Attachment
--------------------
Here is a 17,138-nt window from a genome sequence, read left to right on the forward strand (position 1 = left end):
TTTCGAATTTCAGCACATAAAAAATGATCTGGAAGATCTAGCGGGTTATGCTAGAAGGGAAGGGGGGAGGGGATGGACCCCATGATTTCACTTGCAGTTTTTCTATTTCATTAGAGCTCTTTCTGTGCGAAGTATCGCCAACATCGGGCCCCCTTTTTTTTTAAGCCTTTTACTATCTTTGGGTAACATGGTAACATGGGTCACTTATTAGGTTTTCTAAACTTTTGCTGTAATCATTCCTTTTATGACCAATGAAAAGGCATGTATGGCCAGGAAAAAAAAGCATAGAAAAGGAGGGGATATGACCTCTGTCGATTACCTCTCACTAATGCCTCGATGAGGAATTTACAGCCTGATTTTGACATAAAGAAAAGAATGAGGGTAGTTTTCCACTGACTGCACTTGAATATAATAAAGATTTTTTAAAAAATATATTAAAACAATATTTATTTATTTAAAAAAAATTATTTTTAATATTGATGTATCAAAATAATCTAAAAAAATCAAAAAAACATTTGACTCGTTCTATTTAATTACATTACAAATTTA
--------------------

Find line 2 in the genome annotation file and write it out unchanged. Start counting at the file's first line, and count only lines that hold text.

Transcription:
TTTCGAATTTCAGCACATAAAAAATGATCTGGAAGATCTAGCGGGTTATGCTAGAAGGGAAGGGGGGAGGGGATGGACCCCATGATTTCACTTGCAGTTTTTCTATTTCATTAGAGCTCTTTCTGTGCGAAGTATCGCCAACATCGGGCCCCCTTTTTTTTTAAGCCTTTTACTATCTTTGGGTAACATGGTAACATGGGTCACTTATTAGGTTTTCTAAACTTTTGCTGTAATCATTCCTTTTATGACCAATGAAAAGGCATGTATGGCCAGGAAAAAAAAGCATAGAAAAGGAGGGGATATGACCTCTGTCGATTACCTCTCACTAATGCCTCGATGAGGAATTTACAGCCTGATTTTGACATAAAGAAAAGAATGAGGGTAGTTTTCCACTGACTGCACTTGAATATAATAAAGATTTTTTAAAAAATATATTAAAACAATATTTATTTATTTAAAAAAAATTATTTTTAATATTGATGTATCAAAATAATCTAAAAAAATCAAAAAAACATTTGACTCGTTCTATTTAATTACATTACAAATTTA